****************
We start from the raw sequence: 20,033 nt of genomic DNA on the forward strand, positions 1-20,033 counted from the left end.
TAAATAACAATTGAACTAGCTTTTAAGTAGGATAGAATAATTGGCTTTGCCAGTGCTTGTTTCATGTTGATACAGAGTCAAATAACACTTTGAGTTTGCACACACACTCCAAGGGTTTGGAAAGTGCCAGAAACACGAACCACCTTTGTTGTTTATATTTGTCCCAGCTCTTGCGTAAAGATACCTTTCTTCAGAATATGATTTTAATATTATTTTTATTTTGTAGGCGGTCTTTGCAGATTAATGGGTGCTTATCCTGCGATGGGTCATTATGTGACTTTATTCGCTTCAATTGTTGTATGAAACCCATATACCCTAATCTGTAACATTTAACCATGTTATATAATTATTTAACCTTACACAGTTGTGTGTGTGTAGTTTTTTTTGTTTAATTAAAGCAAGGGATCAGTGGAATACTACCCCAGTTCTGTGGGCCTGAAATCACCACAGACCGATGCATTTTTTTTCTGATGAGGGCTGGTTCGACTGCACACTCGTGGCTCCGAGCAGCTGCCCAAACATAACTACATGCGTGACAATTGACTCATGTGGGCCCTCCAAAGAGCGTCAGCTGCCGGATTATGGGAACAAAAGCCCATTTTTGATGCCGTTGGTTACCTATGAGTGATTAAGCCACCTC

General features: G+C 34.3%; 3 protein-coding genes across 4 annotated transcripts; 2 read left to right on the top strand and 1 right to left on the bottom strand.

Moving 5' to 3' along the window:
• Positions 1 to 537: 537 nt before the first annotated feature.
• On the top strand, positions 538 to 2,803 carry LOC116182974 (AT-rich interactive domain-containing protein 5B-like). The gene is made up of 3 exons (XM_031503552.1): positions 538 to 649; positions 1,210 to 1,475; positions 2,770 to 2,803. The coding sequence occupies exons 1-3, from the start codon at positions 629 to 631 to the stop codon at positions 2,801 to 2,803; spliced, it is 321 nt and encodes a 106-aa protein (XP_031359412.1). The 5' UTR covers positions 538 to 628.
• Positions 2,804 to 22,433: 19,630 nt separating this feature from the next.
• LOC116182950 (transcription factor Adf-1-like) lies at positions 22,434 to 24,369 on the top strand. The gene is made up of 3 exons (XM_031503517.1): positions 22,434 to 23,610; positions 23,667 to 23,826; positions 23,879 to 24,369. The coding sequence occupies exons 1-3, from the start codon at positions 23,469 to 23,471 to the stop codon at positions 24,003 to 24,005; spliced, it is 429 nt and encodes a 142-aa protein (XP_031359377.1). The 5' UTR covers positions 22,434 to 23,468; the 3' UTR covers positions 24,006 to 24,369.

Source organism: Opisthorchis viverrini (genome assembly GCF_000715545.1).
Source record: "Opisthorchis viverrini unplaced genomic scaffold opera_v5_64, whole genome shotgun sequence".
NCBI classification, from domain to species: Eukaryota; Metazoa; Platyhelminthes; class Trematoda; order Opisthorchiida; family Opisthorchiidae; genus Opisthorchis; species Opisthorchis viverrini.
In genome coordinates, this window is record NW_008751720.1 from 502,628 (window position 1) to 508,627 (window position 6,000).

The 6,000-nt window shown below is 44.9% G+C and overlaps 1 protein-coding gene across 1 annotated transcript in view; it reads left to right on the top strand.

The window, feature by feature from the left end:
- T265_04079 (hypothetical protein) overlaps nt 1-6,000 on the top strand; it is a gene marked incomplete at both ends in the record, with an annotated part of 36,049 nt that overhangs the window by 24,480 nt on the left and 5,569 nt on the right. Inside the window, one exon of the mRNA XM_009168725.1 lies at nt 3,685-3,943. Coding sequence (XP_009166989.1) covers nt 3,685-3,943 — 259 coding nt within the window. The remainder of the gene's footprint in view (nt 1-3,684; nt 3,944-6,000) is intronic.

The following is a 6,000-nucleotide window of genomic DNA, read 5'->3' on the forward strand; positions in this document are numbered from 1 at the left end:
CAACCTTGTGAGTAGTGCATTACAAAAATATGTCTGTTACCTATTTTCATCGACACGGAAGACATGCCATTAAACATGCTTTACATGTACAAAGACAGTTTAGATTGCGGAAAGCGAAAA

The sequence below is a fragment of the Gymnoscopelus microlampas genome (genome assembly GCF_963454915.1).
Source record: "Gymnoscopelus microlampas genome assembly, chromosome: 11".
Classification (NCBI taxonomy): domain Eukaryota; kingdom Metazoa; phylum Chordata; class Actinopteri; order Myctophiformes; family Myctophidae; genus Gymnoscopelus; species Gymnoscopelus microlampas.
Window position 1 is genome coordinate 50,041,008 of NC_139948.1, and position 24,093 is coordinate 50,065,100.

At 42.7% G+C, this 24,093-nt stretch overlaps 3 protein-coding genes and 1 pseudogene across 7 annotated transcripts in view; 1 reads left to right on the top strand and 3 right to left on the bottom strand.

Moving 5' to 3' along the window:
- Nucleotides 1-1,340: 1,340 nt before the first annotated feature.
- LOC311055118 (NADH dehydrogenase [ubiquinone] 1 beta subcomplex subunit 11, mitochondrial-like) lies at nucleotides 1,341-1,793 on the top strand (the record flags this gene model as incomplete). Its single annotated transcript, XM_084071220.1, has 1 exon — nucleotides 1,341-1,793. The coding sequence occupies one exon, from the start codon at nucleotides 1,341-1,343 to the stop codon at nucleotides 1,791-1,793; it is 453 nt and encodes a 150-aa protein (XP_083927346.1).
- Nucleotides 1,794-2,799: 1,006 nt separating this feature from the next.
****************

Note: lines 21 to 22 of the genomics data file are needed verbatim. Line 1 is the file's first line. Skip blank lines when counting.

Window position 1 is genome coordinate 50,041,008 of NC_139948.1, and position 24,093 is coordinate 50,065,100.

At 42.7% G+C, this 24,093-nt stretch overlaps 3 protein-coding genes and 1 pseudogene across 7 annotated transcripts in view; 1 reads left to right on the top strand and 3 right to left on the bottom strand.